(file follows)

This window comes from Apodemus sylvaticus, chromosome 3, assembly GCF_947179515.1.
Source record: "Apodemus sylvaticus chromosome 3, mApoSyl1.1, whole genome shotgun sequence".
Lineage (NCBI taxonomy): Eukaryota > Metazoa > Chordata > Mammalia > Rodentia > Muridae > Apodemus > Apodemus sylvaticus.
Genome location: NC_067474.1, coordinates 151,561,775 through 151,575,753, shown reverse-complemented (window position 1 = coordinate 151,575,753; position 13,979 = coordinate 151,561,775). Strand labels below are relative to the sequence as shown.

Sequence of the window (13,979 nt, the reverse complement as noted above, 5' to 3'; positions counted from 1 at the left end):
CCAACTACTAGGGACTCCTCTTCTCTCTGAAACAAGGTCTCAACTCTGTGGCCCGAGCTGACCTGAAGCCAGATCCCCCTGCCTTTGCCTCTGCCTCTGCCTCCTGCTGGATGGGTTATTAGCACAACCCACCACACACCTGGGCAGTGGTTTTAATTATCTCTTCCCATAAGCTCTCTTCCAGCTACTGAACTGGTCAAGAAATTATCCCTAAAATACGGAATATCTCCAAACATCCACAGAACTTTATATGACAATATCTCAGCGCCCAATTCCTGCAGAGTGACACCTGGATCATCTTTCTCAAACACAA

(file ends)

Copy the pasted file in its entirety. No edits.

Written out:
This window comes from Apodemus sylvaticus, chromosome 3, assembly GCF_947179515.1.
Source record: "Apodemus sylvaticus chromosome 3, mApoSyl1.1, whole genome shotgun sequence".
Lineage (NCBI taxonomy): Eukaryota > Metazoa > Chordata > Mammalia > Rodentia > Muridae > Apodemus > Apodemus sylvaticus.
Genome location: NC_067474.1, coordinates 151,561,775 through 151,575,753, shown reverse-complemented (window position 1 = coordinate 151,575,753; position 13,979 = coordinate 151,561,775). Strand labels below are relative to the sequence as shown.

Sequence of the window (13,979 nt, the reverse complement as noted above, 5' to 3'; positions counted from 1 at the left end):
CCAACTACTAGGGACTCCTCTTCTCTCTGAAACAAGGTCTCAACTCTGTGGCCCGAGCTGACCTGAAGCCAGATCCCCCTGCCTTTGCCTCTGCCTCTGCCTCCTGCTGGATGGGTTATTAGCACAACCCACCACACACCTGGGCAGTGGTTTTAATTATCTCTTCCCATAAGCTCTCTTCCAGCTACTGAACTGGTCAAGAAATTATCCCTAAAATACGGAATATCTCCAAACATCCACAGAACTTTATATGACAATATCTCAGCGCCCAATTCCTGCAGAGTGACACCTGGATCATCTTTCTCAAACACAA